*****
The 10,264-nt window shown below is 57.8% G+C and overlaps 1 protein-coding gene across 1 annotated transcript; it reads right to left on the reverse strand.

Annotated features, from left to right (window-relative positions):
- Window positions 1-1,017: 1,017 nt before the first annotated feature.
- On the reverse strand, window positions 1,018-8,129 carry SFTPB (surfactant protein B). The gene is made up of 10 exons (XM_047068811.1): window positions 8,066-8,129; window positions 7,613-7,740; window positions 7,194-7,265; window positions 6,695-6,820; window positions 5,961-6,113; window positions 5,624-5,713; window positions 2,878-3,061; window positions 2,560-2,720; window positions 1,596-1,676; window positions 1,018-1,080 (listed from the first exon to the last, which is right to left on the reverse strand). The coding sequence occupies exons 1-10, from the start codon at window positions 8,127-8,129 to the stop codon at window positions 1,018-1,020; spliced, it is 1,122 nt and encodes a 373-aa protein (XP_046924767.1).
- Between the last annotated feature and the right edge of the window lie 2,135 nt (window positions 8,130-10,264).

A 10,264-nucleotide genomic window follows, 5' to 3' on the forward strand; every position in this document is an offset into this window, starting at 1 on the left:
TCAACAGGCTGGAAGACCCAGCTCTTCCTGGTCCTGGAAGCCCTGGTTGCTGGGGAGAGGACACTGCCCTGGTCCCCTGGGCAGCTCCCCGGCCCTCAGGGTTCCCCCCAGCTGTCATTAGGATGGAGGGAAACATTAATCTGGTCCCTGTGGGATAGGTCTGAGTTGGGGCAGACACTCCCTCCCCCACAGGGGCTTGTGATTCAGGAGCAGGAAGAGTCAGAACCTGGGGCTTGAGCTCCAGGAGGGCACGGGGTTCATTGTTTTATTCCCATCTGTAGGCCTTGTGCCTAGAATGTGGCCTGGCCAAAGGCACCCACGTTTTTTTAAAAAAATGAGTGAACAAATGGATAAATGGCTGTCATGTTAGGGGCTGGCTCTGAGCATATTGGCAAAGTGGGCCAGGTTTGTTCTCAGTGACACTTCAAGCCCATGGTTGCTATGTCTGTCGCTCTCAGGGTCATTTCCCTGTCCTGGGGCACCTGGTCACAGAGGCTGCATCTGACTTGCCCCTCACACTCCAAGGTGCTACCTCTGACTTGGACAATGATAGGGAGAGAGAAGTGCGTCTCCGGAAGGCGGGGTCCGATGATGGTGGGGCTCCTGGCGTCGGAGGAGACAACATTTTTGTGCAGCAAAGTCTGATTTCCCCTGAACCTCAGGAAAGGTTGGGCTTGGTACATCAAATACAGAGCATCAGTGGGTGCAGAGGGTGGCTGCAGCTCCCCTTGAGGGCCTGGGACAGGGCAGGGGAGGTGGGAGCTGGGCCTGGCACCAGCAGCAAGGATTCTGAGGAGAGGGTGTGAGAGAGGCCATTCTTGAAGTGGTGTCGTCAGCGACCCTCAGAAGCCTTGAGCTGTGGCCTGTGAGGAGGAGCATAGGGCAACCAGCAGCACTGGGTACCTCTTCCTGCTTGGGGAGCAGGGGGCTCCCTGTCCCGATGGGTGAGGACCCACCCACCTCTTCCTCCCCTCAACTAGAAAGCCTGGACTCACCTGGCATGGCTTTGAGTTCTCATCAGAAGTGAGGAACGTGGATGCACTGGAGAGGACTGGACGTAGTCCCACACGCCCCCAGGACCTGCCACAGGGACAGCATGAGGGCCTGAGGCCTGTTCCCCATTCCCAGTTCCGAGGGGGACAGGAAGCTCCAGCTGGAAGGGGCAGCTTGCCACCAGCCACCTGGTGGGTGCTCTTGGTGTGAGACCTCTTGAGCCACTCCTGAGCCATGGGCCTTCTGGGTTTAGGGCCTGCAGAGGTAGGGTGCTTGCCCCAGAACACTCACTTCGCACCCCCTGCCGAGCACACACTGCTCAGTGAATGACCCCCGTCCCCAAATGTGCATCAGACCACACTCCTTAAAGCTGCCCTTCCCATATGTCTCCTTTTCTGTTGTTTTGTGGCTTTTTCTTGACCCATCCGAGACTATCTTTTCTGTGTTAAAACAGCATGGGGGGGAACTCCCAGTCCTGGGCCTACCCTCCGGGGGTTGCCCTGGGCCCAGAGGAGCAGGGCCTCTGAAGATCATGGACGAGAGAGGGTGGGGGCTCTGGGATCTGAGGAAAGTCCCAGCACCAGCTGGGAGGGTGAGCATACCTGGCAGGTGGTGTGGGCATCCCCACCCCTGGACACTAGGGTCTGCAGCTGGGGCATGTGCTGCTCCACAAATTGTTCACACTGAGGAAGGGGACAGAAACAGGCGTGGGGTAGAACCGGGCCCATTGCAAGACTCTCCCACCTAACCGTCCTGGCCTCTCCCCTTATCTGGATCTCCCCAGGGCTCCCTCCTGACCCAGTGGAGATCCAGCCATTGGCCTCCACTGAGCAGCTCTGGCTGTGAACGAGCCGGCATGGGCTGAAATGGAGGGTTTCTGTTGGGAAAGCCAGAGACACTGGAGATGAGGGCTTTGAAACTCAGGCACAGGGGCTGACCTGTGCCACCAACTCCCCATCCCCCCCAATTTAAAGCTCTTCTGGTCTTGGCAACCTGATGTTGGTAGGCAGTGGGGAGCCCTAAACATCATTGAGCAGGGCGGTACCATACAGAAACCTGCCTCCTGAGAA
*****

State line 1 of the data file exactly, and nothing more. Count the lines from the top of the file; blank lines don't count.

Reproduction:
The 10,264-nt window shown below is 57.8% G+C and overlaps 1 protein-coding gene across 1 annotated transcript; it reads right to left on the reverse strand.